I only started to celebrate my birthday last year, with a small gathering of people - each one a very special writing friend. That was so enjoyable that we had a few more enjoyable un-birthday gatherings during the year. But yesterday my actual birthday came round again and the same small gathering joined me at a round table at the historic Pump House, Durham to celebrate not just my birthday but ourselves, our own survival in the constraints of sometimes challenging lives. We missed our friend Fadia who was away publicising her book.
So we ate well, drank wine, laughed and talked. (I think we might have been quite a loud table.) We talked of everything – from Hilary Mantel to Will Self, from Michael Foot to Nye Bevan to Barbara Castle, from the Emperor’s New Clothes to surprisingly winning books and films, from misery literature and film to the dangers of voyeurism, to the delights or otherwise of younger men, to jealousy and rivalry in the field of writing, to the challenged state of publishing nowadays, to inheritance of traits and the possibly suspect fascination with one’s own genealogy, to the need to look forward rather than back.
In all the talk I discovered that I had only started to know how to be happy – to laugh and see and be spontaneous - when I went to my small rural college when I was eighteen. Then on to the possibility that life might be a series of self –reinventions.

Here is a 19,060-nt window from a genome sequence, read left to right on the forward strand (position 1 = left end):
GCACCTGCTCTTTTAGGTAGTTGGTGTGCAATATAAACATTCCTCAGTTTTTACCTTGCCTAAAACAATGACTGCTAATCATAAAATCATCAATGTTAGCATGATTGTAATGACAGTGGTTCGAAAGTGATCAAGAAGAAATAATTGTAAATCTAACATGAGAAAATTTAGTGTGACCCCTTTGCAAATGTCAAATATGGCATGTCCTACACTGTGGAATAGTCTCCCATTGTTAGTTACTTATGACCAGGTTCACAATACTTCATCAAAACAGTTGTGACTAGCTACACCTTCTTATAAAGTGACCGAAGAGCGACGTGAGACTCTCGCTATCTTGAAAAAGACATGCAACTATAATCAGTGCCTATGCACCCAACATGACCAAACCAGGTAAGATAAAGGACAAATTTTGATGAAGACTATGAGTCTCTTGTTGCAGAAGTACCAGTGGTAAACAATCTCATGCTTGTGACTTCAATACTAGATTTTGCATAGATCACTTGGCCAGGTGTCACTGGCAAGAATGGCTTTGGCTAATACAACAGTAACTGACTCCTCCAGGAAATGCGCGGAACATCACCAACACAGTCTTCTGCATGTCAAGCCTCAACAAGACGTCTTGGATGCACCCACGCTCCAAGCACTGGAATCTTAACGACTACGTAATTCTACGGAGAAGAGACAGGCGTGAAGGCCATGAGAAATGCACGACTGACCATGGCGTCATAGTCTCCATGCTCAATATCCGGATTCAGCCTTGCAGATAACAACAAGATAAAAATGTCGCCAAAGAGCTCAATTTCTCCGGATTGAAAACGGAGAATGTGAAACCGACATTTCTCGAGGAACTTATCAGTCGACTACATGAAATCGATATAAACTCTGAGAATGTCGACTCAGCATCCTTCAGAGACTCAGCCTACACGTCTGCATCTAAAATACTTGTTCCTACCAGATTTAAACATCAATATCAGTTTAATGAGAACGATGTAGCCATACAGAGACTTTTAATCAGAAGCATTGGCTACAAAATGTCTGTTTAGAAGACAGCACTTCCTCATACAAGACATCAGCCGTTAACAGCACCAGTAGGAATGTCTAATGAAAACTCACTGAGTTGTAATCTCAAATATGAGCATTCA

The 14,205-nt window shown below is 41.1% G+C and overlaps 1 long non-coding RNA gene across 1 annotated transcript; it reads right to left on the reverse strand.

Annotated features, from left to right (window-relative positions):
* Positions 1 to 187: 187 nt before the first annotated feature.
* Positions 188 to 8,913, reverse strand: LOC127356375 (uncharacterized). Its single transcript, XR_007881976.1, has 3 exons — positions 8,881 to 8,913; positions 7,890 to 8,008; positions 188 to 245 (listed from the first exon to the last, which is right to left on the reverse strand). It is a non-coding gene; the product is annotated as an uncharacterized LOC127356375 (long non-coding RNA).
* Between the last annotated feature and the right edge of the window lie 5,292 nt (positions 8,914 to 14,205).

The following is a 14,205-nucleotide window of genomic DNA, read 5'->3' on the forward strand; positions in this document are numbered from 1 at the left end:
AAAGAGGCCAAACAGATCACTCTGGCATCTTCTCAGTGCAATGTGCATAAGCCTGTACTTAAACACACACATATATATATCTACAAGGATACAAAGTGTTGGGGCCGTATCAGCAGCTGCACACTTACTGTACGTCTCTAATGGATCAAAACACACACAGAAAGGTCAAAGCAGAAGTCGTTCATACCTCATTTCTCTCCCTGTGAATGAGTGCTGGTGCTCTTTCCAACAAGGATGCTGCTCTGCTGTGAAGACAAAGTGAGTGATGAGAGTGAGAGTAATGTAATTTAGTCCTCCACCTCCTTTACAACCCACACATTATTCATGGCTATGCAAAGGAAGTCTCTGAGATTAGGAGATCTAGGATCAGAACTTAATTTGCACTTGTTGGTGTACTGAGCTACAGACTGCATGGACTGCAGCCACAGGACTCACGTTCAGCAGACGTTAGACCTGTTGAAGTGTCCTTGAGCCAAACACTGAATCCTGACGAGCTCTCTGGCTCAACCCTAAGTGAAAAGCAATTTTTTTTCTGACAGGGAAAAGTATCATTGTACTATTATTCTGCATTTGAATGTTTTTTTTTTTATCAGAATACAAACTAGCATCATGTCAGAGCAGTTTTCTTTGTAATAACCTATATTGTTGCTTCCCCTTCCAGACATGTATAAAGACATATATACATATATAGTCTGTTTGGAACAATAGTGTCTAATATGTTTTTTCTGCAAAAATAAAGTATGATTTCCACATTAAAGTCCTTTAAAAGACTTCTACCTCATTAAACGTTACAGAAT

There was a great deal of laughter. I am a bit of a sober-sides myself but my friends are very witty. I noticed the delicacy, strength and expressiveness of their writers’ hands.
Then I went home to find I had missed a birthday call from my dear friend Judith Gates in Florida and thought how much she would have enjoyed the party. (She joined us in one or our un-birthday lunches last year…)
And there was a card from my friends Judy who is just now in New Zealand.
I had a little breather then, and watched a saved episode of House, my favourite TV drama. I looked through my lovely cards which told me so much about myself and how my friends and family see me. Then I started to read a birthday present – a beautiful book about how to draw - and decided that this was the way I would teach myself to relax this year. I would teach myself to draw.
Then my son and his wonderful family surged in. A big kiss and a hug from my Grahame. Then greetings from Angus and Calum disguised by bunches of flowers, Then a kiss from Kate who was carrying the mandatory bottle of bubbly. The a hug from her lovely mother who handed over two beautifully wrapped square glass vases. And chocolates. And great, great chat.
Then later, just after B and I had settled down to a lovely quiet house, an hour long call from my dear girl Debora, known on this blog as love and a licked spoon. The interesting thing was that our long meandering conversation was a wide-ranging, intensely interesting, one to one version of the round table conversation with my friends this lunch time.
On my birthday this year everything connected, It was the best birthday. Ever. WX